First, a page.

With regards to sexual orientation, I will teach that the only legitimate place for sexual relations is in a lawful marriage between a man and a woman. I will encourage my congregation to live in accordance with this teaching and to promote it in their own spheres as the only legitimate moral position. Moreover, the elders of the Church will deny membership to any who defy that Biblical principle. Under this new legislation, will myself and the elders who serve alongside me be illegally stirring up hatred?

With regards to transgender identity, I will continue to teach the congregation, in the words of Jesus, that 'from the beginning of the creation God made them male and female.' (Mark 10:6) I will teach that there are two  sexes and two genders and that what we are born with is simply the hand that God has dealt us - to deny that or to seek to alter it is both sinful and unnatural. Not only will I teach this but I will also call my congregation to hold to it and to promote it. Will that be stirring up hatred?

To the, arguably legitimate, anger of some, sex has not been included as a protected characteristic under this Bill. Should it be introduced, as it is expected that it will be, I will continue to preach that men and women are, in many cases, naturally suited to different but complementary roles. I will expound the Bible's teaching that, although women are invaluable to the Church, they are not to hold office in it (i.e., be ministers, elders or deacons). Will I be stirring up hatred?

What Next?

It is my job to stir people up to specific views on all of these issues. I will never do so out of hate but, rather, out of love. Indeed, I hope that I would give the shirt off my back for those who disagree with me and are living lives which Scripture deems to be sinful and dishonouring to God. They are all welcome in the Church and they are welcome at my dinner table.

However, without a shadow of a doubt, there will be feminists, homosexuals, members of other religions, and transgender people who will believe that I am stirring up hatred against them. Does this legislation give them a grounds to say that? Does it give a judge a legal basis to charge me? Will 'speaking the truth in love' (Ephesians 4:15) be deemed hate speech in 21st century Scotland?

I hope not. However, in all honesty, I am not sure. This new legislation has certainly made it a worrying possibility, if not yet a reality. I suppose time will tell.

One thing is for sure - in this increasingly transparent day, there will be new fears and anxieties as ministers preach on such moral issues in the future. Not just that we might offend someone in the congregation, but that we might have a policeman knocking at the door on Monday morning. However, regardless of what the future holds, I hope that, like thousands before us, ministers will continue to understand that 'we ought to obey God rather than men.' (Acts 5:29)


As always, these opinions are my own and do not necessarily represent those of Kinloch Free Church or the Free Church of Scotland.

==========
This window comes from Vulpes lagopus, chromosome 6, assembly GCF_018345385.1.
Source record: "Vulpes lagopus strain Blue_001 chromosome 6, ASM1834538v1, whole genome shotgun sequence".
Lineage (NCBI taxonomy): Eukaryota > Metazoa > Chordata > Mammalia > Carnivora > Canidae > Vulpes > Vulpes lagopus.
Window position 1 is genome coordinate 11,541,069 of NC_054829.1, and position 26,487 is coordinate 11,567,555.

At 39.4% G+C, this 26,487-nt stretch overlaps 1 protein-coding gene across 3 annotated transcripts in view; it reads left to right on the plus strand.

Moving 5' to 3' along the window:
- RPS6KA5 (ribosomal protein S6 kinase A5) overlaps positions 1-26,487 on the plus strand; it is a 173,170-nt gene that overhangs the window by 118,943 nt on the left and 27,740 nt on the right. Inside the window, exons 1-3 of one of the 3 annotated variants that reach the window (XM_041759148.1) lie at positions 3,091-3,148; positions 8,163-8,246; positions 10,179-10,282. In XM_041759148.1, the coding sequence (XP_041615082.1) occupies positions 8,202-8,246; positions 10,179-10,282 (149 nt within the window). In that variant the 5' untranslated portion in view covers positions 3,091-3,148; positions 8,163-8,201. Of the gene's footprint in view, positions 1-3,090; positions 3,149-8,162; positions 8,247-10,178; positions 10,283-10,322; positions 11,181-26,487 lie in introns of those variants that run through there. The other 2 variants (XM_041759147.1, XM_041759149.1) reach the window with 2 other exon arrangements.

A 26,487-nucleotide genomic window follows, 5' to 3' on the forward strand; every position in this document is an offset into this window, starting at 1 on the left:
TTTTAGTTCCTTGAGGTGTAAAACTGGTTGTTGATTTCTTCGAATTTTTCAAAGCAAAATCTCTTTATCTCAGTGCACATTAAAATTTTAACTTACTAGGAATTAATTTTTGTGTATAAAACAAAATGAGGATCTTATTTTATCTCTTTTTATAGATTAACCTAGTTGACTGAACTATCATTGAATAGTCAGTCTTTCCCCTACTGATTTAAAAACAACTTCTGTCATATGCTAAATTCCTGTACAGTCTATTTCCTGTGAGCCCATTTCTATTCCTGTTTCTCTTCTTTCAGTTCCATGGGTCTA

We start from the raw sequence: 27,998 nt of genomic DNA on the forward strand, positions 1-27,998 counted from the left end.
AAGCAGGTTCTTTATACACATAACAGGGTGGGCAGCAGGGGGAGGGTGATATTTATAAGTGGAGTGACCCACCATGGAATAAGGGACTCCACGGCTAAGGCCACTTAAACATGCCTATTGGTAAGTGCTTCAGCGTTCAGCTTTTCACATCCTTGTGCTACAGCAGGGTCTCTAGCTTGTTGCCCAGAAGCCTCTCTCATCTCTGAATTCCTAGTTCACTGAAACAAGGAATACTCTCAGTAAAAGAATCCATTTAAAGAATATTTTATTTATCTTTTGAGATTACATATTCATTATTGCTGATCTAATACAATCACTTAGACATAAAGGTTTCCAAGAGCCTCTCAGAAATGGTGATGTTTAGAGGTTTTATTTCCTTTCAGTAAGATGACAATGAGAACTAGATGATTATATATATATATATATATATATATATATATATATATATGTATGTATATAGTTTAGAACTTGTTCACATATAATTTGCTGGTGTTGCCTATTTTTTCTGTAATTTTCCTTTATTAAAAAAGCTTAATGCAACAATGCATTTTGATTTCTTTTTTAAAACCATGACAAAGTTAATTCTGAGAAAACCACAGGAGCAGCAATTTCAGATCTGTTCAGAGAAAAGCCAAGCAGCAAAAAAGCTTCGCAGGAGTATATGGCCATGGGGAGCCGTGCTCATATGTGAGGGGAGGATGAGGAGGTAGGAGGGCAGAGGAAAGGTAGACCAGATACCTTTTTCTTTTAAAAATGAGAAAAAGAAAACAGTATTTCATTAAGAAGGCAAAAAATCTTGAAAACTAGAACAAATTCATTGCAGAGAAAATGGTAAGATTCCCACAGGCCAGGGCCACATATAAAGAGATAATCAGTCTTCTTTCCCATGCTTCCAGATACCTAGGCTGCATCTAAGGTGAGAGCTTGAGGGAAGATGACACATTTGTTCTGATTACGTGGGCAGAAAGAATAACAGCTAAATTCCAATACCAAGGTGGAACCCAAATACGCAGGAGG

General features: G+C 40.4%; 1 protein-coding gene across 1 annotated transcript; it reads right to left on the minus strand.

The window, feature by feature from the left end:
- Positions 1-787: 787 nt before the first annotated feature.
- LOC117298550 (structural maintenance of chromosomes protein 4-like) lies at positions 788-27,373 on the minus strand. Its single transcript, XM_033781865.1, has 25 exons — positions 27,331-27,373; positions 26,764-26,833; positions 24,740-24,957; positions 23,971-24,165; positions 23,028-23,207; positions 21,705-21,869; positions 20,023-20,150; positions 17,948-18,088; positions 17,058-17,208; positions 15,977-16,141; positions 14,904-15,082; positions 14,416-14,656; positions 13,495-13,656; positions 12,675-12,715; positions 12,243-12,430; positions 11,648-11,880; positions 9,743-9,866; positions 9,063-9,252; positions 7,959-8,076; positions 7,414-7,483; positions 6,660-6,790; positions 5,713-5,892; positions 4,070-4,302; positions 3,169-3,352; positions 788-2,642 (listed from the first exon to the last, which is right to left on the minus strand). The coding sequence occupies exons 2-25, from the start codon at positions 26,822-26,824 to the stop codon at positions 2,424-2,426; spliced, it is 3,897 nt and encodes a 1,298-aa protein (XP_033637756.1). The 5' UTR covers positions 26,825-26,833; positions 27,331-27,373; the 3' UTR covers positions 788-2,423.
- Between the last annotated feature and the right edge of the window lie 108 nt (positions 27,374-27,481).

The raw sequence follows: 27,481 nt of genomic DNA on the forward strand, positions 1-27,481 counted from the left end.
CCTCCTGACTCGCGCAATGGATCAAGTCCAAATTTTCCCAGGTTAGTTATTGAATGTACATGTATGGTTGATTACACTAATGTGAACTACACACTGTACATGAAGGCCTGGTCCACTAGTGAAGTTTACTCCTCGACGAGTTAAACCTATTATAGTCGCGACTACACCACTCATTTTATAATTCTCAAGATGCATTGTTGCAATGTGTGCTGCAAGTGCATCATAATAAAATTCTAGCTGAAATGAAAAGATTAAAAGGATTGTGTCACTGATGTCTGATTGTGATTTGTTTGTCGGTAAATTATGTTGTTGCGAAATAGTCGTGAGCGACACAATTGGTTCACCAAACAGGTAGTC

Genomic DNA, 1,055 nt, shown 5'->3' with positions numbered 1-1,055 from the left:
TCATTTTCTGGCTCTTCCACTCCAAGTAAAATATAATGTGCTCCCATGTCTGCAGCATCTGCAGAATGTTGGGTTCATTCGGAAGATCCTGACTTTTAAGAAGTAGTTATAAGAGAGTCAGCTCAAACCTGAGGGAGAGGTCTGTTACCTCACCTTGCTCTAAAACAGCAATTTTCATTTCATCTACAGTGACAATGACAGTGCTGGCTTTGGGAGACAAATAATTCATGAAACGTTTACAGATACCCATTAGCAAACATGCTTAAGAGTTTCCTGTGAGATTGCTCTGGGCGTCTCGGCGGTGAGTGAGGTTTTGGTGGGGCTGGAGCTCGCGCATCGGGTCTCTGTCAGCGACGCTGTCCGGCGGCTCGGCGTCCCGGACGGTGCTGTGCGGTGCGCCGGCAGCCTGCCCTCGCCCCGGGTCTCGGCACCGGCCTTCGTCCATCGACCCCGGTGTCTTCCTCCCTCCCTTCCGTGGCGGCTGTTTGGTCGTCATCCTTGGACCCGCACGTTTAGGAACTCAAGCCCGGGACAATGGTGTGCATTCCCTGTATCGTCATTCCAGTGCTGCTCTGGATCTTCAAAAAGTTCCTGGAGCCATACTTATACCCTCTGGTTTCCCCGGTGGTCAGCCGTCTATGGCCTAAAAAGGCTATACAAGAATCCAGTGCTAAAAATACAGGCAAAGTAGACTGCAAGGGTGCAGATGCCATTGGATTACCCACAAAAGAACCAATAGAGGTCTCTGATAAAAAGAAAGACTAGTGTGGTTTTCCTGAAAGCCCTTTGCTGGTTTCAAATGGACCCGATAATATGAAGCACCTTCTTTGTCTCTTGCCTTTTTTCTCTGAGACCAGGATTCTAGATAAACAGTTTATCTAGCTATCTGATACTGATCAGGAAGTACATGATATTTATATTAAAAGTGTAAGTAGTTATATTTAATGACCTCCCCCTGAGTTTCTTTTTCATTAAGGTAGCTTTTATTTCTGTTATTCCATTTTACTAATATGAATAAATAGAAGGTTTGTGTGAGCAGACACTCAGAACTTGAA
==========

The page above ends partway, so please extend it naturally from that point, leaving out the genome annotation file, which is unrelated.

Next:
News: Suspension of Services

The Kirk Session of Kinloch Free Church met on Friday evening to discuss the implications of the Western Isles being placed under Tier 4 COVID-19 restrictions. Given the escalating situation, it was decided that all services of public worship would be suspended until further notice. In the meantime, services will be broadcast on YouTube at 12 noon and 6pm on the Lord's Day and the prayer meeting will meet on Zoom at 7.30pm on Wednesday evening.

The decision was that of the Session alone and was made willingly, not under compulsion from the Scottish Government. The Kirk Session would like to emphasise their belief that the civil magistrate has no jurisdiction in the courts of Christ’s church, but only to give advice.

In light of the current dark providence in both our island and nation as a whole, the Session encourage the congregation to dedicate themselves to thorough self-examination, prayer and repentance, and to give diligent attention to the Word of God, both read and preached.

News: Resumption of Corporate Worship

Dear Congregation,

On Thursday 9th July, the First Minister announced that it would be safe for places of worship to resume congregational services as of Wednesday 15th July. As such, the Kirk Session of Kinloch Free Church met and agreed to open the Church building for public worship as soon as would be practical after that date.

It was felt that opening the Church for the prayer meeting on Thursday 16th July would not allow sufficient time for preparation. However, we are glad to intimate that we hope to have the Church open for public worship on Lord’s Day 19th July at 12 noon and 6pm. In order to facilitate cleaning requirements, the prayer meeting will be temporarily moved to Wednesday nights at 7.30pm (beginning 22nd July). Other congregational activities, including creche, sabbath school, youth fellowship, WfM, toddler group, Bible studies, etc., remain closed for the time being.

Initially, our services will be slightly different to what has been customary. 2 metre distancing must be maintained inside and outside of the building. There will be no congregational singing. Pew Bibles will not be available so you are advised to bring your own Bible. You will be both seated and led out of the Church at the direction of an office-bearer. Families/bubbles are encouraged to arrive and be seated together in order to save space. Windows will be open to increase ventilation so please dress accordingly.